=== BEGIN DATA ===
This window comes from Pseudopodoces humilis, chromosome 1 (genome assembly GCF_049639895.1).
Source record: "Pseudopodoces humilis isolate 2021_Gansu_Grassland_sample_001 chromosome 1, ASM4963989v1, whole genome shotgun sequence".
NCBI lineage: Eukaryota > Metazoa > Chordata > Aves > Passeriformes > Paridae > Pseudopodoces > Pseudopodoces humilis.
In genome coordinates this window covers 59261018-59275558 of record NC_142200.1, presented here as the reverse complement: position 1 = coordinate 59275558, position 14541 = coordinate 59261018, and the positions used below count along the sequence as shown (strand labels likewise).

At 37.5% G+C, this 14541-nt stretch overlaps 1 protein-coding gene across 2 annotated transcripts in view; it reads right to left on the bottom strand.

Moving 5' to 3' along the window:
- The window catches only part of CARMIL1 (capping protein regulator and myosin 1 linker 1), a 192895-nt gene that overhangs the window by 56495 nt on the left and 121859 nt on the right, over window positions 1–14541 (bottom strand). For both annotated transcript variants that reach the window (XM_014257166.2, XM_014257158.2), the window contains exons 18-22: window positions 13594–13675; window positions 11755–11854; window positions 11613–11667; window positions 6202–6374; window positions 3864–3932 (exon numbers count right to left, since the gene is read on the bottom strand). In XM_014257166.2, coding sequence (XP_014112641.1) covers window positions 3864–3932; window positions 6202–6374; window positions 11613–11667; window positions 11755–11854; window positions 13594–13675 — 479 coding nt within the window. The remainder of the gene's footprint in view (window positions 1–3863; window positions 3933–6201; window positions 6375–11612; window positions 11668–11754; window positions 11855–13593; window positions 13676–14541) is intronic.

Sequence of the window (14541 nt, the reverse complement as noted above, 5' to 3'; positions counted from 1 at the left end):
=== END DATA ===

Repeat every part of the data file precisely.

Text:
This window comes from Pseudopodoces humilis, chromosome 1 (genome assembly GCF_049639895.1).
Source record: "Pseudopodoces humilis isolate 2021_Gansu_Grassland_sample_001 chromosome 1, ASM4963989v1, whole genome shotgun sequence".
NCBI lineage: Eukaryota > Metazoa > Chordata > Aves > Passeriformes > Paridae > Pseudopodoces > Pseudopodoces humilis.
In genome coordinates this window covers 59261018-59275558 of record NC_142200.1, presented here as the reverse complement: position 1 = coordinate 59275558, position 14541 = coordinate 59261018, and the positions used below count along the sequence as shown (strand labels likewise).

At 37.5% G+C, this 14541-nt stretch overlaps 1 protein-coding gene across 2 annotated transcripts in view; it reads right to left on the bottom strand.

Moving 5' to 3' along the window:
- The window catches only part of CARMIL1 (capping protein regulator and myosin 1 linker 1), a 192895-nt gene that overhangs the window by 56495 nt on the left and 121859 nt on the right, over window positions 1–14541 (bottom strand). For both annotated transcript variants that reach the window (XM_014257166.2, XM_014257158.2), the window contains exons 18-22: window positions 13594–13675; window positions 11755–11854; window positions 11613–11667; window positions 6202–6374; window positions 3864–3932 (exon numbers count right to left, since the gene is read on the bottom strand). In XM_014257166.2, coding sequence (XP_014112641.1) covers window positions 3864–3932; window positions 6202–6374; window positions 11613–11667; window positions 11755–11854; window positions 13594–13675 — 479 coding nt within the window. The remainder of the gene's footprint in view (window positions 1–3863; window positions 3933–6201; window positions 6375–11612; window positions 11668–11754; window positions 11855–13593; window positions 13676–14541) is intronic.

Sequence of the window (14541 nt, the reverse complement as noted above, 5' to 3'; positions counted from 1 at the left end):